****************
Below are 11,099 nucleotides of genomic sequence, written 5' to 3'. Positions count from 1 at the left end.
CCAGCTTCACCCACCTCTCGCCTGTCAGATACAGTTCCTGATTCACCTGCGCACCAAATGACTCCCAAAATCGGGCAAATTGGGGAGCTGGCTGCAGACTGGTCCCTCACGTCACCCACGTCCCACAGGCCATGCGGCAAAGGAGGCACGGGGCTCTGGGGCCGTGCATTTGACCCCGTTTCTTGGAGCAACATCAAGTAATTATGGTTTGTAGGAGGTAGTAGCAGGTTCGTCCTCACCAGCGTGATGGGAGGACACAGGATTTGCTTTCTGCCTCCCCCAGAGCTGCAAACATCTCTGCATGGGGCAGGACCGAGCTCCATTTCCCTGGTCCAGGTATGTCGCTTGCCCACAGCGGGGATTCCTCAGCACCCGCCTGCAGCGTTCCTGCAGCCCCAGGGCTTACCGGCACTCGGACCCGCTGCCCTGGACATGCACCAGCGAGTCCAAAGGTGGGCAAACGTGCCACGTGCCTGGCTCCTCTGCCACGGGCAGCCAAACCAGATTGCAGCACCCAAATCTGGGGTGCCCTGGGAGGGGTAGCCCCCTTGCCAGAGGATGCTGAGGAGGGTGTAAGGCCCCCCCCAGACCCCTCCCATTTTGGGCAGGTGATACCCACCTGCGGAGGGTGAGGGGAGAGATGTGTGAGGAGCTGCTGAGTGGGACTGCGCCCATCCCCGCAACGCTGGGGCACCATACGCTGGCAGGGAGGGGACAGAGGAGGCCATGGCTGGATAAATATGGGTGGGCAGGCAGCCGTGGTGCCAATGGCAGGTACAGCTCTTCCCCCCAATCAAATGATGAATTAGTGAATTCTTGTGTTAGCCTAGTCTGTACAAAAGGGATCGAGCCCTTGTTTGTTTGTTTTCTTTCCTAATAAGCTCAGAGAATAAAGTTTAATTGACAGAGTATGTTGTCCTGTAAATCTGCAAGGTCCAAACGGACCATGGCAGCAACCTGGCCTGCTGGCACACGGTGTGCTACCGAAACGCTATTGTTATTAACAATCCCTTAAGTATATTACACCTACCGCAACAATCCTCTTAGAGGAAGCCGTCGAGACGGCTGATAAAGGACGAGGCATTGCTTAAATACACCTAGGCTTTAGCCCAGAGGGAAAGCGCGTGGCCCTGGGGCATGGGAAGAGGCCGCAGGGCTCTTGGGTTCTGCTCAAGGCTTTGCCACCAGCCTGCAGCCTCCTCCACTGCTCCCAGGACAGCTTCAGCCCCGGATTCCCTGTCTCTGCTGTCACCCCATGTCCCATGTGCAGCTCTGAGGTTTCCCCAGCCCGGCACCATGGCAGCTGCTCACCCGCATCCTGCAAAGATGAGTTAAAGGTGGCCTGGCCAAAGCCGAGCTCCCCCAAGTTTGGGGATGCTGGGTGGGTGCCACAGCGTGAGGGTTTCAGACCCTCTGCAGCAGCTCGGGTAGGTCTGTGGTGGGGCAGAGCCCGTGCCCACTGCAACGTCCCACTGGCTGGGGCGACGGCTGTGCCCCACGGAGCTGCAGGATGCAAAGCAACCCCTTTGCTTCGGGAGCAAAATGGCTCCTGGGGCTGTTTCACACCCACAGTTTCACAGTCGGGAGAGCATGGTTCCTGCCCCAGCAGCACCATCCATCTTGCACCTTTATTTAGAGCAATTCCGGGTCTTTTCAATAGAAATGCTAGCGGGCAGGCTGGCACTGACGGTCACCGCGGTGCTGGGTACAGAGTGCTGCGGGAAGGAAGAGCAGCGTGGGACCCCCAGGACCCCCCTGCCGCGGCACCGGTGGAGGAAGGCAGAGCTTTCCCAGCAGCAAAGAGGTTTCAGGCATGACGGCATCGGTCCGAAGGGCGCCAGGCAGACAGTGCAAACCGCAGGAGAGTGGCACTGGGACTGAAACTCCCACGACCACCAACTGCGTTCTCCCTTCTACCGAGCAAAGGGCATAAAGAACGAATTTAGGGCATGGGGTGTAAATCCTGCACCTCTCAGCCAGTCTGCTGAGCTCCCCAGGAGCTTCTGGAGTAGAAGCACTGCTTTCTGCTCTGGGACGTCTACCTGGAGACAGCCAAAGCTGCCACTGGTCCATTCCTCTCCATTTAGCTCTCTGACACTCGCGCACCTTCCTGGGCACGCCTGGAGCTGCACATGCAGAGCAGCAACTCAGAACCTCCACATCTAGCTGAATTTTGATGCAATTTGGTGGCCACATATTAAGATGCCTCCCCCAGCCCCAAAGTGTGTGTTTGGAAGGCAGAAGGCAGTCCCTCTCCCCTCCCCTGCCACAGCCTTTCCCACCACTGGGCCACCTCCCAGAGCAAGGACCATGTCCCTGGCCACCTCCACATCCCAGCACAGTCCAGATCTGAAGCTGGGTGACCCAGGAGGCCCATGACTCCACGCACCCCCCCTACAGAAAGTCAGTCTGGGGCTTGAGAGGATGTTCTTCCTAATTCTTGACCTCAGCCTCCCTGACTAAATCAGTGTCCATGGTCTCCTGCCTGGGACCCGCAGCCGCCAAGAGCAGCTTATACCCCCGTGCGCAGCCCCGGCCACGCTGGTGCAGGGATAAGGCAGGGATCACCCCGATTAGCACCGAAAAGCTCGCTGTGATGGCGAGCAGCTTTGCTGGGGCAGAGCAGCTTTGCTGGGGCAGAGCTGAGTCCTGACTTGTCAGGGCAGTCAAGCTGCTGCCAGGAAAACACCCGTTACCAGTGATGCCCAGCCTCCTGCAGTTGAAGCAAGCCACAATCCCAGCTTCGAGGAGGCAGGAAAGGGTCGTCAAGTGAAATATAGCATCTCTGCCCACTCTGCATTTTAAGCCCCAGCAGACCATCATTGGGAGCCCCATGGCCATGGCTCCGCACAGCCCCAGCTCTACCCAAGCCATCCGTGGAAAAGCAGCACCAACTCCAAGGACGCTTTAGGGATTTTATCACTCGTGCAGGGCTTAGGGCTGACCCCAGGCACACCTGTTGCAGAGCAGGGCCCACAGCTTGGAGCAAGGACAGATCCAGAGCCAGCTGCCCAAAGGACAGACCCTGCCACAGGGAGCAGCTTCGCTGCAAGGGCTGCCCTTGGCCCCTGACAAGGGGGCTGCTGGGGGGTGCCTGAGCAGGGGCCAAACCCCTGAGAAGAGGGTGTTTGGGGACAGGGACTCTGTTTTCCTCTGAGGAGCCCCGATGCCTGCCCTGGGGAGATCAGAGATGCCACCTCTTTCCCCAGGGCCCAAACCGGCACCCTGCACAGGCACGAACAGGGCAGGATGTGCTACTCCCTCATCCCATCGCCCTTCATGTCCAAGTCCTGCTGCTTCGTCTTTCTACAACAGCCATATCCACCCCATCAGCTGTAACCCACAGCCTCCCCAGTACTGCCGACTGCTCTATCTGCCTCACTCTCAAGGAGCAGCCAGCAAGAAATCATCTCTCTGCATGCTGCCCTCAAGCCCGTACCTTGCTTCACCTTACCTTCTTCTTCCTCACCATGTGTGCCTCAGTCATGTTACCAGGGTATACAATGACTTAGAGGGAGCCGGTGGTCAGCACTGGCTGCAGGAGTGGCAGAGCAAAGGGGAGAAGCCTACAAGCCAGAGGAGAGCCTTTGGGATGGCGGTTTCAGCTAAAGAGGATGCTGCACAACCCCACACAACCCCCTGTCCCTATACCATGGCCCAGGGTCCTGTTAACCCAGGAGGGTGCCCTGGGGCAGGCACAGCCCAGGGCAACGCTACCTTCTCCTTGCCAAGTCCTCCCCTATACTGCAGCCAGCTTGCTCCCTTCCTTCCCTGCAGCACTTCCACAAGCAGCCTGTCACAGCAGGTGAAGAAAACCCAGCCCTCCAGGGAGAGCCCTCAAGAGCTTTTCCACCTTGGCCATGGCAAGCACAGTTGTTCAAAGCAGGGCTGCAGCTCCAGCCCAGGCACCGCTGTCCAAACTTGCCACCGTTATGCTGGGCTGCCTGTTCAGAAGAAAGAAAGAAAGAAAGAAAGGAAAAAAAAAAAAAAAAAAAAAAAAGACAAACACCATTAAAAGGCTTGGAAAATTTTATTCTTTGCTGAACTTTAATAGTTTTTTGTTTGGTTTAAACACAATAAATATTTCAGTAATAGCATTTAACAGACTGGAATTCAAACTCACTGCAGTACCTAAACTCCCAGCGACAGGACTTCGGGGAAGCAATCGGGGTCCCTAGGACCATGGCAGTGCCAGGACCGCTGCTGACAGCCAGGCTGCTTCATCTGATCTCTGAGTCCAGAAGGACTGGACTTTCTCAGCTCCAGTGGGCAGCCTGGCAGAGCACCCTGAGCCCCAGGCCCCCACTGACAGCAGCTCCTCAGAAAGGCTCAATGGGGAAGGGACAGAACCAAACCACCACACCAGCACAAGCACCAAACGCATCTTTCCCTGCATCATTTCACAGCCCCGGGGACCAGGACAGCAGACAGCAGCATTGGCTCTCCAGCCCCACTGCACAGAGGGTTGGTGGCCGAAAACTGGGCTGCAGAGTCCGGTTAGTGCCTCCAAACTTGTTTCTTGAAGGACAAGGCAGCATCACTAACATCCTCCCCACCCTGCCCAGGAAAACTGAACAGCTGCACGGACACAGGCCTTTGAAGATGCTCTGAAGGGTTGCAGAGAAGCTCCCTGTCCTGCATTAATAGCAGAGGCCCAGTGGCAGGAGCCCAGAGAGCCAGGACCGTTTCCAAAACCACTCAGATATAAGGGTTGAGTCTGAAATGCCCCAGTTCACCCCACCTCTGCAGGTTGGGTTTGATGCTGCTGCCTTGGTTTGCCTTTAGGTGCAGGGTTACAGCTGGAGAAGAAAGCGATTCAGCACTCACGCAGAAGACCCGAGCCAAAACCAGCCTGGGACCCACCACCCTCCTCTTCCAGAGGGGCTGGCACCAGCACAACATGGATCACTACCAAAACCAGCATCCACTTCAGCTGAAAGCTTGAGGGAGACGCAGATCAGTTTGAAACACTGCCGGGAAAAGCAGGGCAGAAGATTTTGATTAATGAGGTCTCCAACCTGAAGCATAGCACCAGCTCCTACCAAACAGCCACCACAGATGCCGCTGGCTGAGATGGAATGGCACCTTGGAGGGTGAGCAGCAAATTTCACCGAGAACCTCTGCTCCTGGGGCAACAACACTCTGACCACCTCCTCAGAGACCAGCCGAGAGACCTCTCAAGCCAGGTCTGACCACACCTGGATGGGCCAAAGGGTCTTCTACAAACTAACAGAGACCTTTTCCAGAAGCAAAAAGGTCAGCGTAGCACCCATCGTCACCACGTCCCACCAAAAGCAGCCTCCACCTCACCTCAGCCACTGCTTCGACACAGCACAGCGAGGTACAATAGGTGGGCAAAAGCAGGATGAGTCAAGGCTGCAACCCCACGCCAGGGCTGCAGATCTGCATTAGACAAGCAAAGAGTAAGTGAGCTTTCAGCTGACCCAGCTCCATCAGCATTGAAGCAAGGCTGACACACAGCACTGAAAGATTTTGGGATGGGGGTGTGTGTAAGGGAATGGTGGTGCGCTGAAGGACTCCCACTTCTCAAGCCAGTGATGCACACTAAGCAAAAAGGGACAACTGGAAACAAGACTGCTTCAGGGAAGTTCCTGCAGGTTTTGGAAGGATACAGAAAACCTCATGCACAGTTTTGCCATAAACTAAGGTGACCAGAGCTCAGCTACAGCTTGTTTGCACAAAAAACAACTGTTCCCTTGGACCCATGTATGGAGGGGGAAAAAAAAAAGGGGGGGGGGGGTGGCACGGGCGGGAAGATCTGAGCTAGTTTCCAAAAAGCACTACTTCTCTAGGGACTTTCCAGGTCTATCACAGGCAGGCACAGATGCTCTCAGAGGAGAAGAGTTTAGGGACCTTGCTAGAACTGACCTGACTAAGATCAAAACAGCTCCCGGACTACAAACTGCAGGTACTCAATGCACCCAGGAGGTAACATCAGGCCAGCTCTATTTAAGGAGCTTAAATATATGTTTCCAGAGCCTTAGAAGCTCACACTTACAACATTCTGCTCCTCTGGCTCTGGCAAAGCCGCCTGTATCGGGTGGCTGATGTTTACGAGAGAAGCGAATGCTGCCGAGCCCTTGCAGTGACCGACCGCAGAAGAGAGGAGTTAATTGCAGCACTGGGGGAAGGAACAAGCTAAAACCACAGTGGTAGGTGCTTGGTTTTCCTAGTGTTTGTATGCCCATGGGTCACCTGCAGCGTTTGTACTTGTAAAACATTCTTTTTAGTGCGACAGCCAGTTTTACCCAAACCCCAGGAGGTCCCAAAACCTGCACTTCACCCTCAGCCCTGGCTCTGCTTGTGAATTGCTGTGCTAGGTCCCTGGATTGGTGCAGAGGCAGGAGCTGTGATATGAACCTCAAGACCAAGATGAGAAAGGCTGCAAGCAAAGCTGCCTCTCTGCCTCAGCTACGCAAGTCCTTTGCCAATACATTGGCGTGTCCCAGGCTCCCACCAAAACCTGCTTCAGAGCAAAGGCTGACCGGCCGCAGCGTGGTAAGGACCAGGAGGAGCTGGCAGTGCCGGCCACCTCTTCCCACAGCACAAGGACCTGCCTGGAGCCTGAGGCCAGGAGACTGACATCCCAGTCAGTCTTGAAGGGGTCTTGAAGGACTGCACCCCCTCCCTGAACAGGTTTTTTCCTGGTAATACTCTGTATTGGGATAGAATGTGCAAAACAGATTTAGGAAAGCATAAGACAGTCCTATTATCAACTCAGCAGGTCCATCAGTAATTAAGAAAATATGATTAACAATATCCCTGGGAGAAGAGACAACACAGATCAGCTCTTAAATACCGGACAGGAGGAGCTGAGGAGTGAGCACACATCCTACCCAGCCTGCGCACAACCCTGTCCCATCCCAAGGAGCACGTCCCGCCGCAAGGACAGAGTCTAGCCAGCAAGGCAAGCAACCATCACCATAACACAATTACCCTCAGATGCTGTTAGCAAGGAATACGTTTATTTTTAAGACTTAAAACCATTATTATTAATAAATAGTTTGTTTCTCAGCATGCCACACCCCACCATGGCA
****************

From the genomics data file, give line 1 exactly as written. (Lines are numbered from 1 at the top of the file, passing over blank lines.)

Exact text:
Below are 11,099 nucleotides of genomic sequence, written 5' to 3'. Positions count from 1 at the left end.